Monthly Archives: May 2024


Not an easy task, especially when it’s one about classical music. Even if it contains stories drawn from face-to-face meetings with over twenty world class musical figures. I had high hopes submitting the manuscript to several major publishers and agents. Some were very admiring, but none said yes. All said the economics were unfavorable. What to do? The title I had chosen for the book is “Intimate Conversations: Face to Face with Matchless Musicians.” Who ever heard of a person with no musical training writing a book about music? I did have a passion for music, classical especially, had attended hundreds of concerts, and read extensively about the lives of its artists here and departed.

I never lost faith that the book had appeal, both academically and to the public at large. Having time on my hands, I decided to privately publish the book to friends, family, and those many folks, including its subjects, in an edition that would be produced at a level concordant with its text, to include many illustrations, a complete index, informative front matter, and front and back covers which would draw attention. Over many months and at considerable personal expense, this was done. If the reaction of those to whom I sent it is any indication of its ultimate reception, happy will I be! In short, the book is fait accompli. If any publisher accepted the book, it would be exactly the privately published edition, with only minor changes.

Then I was introduced to the relatively new world of hybrid publishing. What is that? t sounds like something done at an arboretum. In the book world it means that the author and publisher combine to produce the book, each sharing in the expense, each sharing in decisions, the author mainly contributing his writing skills, the publisher sharing knowledge of production and marketing required to get the book out to the world. With no agent required, communication is direct, royalties far higher than in the trade publishing world. Sure, both are taking a chance, but each brings their passion for the book to bear. I went in the hybrid direction, thought I had the right one, but they soon proved they were more interested in a sure profit than taking a chance.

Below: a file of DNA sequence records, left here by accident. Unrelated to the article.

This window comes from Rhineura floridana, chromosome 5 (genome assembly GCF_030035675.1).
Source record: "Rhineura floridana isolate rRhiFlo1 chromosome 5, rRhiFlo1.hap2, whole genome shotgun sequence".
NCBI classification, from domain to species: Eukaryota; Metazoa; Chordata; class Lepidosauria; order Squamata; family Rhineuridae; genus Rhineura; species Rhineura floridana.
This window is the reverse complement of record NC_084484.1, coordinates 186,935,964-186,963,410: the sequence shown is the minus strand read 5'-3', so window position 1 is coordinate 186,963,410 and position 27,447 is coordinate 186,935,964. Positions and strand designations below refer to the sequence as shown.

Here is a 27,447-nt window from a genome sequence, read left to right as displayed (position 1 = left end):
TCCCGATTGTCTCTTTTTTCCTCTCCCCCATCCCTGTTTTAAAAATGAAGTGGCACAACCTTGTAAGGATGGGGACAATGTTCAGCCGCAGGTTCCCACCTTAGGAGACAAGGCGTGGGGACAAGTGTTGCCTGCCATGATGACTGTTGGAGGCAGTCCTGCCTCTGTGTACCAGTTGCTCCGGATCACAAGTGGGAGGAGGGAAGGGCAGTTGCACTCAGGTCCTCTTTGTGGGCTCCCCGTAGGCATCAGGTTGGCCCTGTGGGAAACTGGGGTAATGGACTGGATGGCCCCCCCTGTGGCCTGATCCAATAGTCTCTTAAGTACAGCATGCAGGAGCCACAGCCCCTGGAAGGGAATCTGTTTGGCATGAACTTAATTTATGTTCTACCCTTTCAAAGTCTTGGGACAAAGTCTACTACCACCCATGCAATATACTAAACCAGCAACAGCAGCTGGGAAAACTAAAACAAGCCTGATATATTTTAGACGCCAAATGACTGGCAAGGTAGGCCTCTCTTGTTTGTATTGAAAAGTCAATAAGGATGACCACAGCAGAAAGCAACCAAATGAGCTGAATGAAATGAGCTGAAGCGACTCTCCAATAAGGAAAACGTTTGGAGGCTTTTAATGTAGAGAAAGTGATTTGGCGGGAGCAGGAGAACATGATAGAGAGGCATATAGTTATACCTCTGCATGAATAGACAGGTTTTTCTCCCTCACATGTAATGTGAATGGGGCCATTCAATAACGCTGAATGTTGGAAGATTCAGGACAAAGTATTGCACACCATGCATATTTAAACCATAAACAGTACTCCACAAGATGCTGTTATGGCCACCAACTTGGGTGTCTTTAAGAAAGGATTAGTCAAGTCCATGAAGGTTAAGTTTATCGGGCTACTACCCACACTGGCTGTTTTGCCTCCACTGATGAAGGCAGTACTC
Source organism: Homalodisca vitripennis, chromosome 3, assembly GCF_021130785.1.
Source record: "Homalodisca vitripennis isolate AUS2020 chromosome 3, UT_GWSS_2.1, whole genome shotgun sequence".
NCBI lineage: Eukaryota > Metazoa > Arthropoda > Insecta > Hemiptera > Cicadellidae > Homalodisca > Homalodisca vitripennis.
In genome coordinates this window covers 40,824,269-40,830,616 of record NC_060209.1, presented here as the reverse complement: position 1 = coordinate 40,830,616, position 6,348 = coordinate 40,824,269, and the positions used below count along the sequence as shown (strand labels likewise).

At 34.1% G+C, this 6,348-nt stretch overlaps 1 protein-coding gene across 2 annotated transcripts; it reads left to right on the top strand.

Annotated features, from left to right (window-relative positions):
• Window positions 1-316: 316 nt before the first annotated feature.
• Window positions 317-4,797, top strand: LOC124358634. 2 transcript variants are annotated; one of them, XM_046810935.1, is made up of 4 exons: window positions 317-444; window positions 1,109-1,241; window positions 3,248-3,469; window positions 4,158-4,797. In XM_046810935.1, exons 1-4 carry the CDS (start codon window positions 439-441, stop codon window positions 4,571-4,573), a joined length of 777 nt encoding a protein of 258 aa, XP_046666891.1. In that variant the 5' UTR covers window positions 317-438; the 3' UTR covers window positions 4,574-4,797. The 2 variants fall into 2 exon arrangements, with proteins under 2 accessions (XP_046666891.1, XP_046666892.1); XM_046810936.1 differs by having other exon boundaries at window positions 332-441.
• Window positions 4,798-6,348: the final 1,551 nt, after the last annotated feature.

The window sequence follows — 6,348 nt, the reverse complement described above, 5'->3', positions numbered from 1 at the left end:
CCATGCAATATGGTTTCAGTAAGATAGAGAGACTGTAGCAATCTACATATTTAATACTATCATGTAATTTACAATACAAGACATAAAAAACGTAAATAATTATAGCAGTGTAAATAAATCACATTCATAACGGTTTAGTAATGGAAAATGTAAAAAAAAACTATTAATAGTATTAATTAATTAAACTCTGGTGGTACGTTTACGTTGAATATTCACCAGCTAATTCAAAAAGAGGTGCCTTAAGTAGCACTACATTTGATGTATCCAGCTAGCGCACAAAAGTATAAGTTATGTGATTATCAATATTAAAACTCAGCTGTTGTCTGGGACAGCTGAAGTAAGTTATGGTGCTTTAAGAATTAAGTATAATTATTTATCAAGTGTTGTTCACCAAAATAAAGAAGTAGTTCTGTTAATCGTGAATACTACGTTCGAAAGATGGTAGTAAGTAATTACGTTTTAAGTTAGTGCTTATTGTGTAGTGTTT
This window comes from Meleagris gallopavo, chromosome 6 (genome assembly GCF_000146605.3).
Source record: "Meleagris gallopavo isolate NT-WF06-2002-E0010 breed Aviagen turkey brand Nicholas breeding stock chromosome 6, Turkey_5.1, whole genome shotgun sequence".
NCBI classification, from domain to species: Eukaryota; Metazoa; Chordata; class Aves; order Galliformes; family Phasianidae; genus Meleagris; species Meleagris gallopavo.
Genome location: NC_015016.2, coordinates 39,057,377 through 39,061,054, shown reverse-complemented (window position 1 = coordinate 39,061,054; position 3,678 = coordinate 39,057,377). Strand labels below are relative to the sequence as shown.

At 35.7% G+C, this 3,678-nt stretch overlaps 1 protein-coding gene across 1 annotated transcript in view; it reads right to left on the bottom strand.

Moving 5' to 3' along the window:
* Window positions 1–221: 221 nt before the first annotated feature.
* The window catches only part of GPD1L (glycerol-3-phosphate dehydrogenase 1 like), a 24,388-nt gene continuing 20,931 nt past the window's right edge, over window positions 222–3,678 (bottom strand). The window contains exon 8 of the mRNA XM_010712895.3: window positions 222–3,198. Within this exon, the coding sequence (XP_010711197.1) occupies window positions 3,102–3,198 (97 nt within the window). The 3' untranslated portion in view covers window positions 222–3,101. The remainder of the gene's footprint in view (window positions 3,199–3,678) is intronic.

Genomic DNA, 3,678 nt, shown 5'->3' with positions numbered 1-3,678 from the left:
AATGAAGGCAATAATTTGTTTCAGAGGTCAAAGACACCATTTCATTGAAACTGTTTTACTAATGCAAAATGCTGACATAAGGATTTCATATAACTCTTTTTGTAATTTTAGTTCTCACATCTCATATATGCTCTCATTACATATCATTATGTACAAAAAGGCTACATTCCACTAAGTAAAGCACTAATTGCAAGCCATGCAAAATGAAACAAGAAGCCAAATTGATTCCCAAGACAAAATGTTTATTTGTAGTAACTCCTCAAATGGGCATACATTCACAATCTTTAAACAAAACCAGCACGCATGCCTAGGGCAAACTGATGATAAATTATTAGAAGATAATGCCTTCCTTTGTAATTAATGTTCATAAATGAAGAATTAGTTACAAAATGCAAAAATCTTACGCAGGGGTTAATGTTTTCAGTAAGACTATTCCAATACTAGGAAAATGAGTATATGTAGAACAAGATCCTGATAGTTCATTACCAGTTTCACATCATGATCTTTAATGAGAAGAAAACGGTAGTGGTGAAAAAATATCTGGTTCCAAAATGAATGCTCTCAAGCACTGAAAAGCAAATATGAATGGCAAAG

Then serendipity came along when a major musician I had met along the way who had read and loved my book advocated on my behalf to a “family” oriented publisher, if you will, who loved it too! I was introduced to my “go to,” with whom I quickly formed a simpatico relationship on both a professional and personal level by a very long LD conversation, and a long e-mail exchange. Soon a contract was signed, now work has commenced, and publication is set for Spring, 2024. How refreshing to work with folks for whom money is only one consideration, not the ONLY consideration. Essentially my reason for writing books is to have them read now and, in the future, believing I have something t say.

Let us not forget my friend Jordan Rich who has recently published his own memoir. He did it on the basis of Amazon’s books on demand plan. So as you listen you will hear about that popular approach. I will tell of my experiences starting with vanity publishing, publishing with a major academic publisher, the University of Nebraska Press, then to hybrid publishing. In fact, we range over many facets of publishing, starting with Jordan telling why it’s like bringing a child into the world, and the connections one makes with people who have read your book. I will tell you about how I became the hero of a young recently immigrated woman whom to this day I’ve never met, who found my book “American Jews and America’s Game” in the NYPL, and used it to learn English and about America.

The most amazing part is how I came to know about it. For that you have to listen to this podcast, which I ended by calling myself a “podcastee,” a word apparently not known in the English language.

People, always People.